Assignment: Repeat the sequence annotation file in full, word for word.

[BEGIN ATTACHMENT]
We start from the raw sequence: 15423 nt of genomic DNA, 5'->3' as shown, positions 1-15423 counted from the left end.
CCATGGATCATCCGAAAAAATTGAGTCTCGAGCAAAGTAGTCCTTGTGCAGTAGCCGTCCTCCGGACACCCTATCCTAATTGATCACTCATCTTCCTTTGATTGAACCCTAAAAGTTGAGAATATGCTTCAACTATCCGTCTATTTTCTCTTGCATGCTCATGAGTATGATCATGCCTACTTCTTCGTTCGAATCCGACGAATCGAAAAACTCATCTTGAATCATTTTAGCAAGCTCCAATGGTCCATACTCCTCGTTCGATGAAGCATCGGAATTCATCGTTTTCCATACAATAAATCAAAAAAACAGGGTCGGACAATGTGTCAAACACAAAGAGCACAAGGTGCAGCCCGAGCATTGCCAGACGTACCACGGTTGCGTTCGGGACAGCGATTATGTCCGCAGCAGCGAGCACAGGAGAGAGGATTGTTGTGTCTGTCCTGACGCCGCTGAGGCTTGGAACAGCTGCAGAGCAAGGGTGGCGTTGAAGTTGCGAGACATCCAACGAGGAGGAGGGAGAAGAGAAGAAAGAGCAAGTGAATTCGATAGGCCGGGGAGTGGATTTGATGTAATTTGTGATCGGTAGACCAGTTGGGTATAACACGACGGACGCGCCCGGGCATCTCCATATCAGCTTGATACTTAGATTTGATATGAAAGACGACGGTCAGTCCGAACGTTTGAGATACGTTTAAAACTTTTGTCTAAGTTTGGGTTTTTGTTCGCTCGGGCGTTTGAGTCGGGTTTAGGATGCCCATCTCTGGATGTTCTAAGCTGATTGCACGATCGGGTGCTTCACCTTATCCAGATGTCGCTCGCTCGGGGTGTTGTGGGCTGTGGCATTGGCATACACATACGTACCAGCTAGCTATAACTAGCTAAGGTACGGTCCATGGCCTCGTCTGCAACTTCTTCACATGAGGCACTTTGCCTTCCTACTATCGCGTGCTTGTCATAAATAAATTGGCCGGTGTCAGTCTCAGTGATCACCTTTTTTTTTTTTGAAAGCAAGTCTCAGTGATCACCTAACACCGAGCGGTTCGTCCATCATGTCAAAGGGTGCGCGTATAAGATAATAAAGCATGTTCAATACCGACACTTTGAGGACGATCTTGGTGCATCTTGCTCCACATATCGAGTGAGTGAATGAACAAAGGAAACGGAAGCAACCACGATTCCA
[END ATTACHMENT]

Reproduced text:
We start from the raw sequence: 15423 nt of genomic DNA, 5'->3' as shown, positions 1-15423 counted from the left end.
CCATGGATCATCCGAAAAAATTGAGTCTCGAGCAAAGTAGTCCTTGTGCAGTAGCCGTCCTCCGGACACCCTATCCTAATTGATCACTCATCTTCCTTTGATTGAACCCTAAAAGTTGAGAATATGCTTCAACTATCCGTCTATTTTCTCTTGCATGCTCATGAGTATGATCATGCCTACTTCTTCGTTCGAATCCGACGAATCGAAAAACTCATCTTGAATCATTTTAGCAAGCTCCAATGGTCCATACTCCTCGTTCGATGAAGCATCGGAATTCATCGTTTTCCATACAATAAATCAAAAAAACAGGGTCGGACAATGTGTCAAACACAAAGAGCACAAGGTGCAGCCCGAGCATTGCCAGACGTACCACGGTTGCGTTCGGGACAGCGATTATGTCCGCAGCAGCGAGCACAGGAGAGAGGATTGTTGTGTCTGTCCTGACGCCGCTGAGGCTTGGAACAGCTGCAGAGCAAGGGTGGCGTTGAAGTTGCGAGACATCCAACGAGGAGGAGGGAGAAGAGAAGAAAGAGCAAGTGAATTCGATAGGCCGGGGAGTGGATTTGATGTAATTTGTGATCGGTAGACCAGTTGGGTATAACACGACGGACGCGCCCGGGCATCTCCATATCAGCTTGATACTTAGATTTGATATGAAAGACGACGGTCAGTCCGAACGTTTGAGATACGTTTAAAACTTTTGTCTAAGTTTGGGTTTTTGTTCGCTCGGGCGTTTGAGTCGGGTTTAGGATGCCCATCTCTGGATGTTCTAAGCTGATTGCACGATCGGGTGCTTCACCTTATCCAGATGTCGCTCGCTCGGGGTGTTGTGGGCTGTGGCATTGGCATACACATACGTACCAGCTAGCTATAACTAGCTAAGGTACGGTCCATGGCCTCGTCTGCAACTTCTTCACATGAGGCACTTTGCCTTCCTACTATCGCGTGCTTGTCATAAATAAATTGGCCGGTGTCAGTCTCAGTGATCACCTTTTTTTTTTTTGAAAGCAAGTCTCAGTGATCACCTAACACCGAGCGGTTCGTCCATCATGTCAAAGGGTGCGCGTATAAGATAATAAAGCATGTTCAATACCGACACTTTGAGGACGATCTTGGTGCATCTTGCTCCACATATCGAGTGAGTGAATGAACAAAGGAAACGGAAGCAACCACGATTCCA